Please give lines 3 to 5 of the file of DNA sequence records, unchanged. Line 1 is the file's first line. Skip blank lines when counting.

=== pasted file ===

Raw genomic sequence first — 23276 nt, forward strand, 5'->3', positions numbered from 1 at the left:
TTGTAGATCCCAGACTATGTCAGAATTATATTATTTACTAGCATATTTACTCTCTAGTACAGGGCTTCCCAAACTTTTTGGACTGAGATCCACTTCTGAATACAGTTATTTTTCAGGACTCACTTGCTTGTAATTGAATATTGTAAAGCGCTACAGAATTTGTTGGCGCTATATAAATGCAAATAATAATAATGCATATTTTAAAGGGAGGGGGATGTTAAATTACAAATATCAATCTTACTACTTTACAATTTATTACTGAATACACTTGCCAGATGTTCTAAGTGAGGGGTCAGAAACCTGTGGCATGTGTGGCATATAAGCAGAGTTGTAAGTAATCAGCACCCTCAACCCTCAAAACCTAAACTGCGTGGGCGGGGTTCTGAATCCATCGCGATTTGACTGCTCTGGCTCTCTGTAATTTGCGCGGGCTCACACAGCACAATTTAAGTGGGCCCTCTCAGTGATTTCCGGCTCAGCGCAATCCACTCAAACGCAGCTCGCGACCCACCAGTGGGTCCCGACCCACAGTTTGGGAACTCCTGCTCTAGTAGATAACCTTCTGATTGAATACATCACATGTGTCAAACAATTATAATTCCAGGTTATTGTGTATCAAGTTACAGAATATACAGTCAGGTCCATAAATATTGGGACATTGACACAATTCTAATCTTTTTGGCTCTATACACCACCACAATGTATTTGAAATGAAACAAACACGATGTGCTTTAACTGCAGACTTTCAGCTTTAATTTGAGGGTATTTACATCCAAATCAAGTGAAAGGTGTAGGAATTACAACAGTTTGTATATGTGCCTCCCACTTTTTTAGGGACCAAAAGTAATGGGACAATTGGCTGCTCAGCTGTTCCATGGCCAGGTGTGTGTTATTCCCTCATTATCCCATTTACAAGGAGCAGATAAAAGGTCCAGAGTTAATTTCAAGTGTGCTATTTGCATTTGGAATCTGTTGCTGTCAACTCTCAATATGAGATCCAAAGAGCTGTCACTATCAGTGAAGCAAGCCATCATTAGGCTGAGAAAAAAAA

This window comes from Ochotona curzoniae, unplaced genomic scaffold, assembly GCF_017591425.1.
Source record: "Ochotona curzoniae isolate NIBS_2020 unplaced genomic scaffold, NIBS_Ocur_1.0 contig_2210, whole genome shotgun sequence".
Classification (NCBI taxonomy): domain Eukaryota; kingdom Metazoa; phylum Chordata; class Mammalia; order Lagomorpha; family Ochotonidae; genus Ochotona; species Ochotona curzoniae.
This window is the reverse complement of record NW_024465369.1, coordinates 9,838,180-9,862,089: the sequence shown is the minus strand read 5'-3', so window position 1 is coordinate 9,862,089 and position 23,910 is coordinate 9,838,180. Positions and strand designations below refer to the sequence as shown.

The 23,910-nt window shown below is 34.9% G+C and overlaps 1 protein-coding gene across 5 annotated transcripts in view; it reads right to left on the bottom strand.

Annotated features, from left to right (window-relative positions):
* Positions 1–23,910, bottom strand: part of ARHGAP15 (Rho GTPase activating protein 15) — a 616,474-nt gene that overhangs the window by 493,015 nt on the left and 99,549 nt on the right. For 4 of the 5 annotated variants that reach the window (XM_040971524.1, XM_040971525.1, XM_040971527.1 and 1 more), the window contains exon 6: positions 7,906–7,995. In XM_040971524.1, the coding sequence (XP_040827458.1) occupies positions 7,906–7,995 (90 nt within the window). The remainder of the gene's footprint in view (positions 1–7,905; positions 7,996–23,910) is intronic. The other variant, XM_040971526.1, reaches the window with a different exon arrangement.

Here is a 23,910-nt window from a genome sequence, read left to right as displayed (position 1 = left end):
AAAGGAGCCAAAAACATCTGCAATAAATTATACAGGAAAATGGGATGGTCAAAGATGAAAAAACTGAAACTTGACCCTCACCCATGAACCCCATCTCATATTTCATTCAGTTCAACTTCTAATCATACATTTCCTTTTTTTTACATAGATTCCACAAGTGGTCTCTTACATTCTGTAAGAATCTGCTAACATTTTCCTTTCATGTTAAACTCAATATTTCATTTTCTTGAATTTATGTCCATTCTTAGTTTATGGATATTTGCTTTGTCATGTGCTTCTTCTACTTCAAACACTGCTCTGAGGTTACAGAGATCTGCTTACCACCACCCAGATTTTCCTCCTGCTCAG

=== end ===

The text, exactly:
This window comes from Ochotona curzoniae, unplaced genomic scaffold, assembly GCF_017591425.1.
Source record: "Ochotona curzoniae isolate NIBS_2020 unplaced genomic scaffold, NIBS_Ocur_1.0 contig_2210, whole genome shotgun sequence".
Classification (NCBI taxonomy): domain Eukaryota; kingdom Metazoa; phylum Chordata; class Mammalia; order Lagomorpha; family Ochotonidae; genus Ochotona; species Ochotona curzoniae.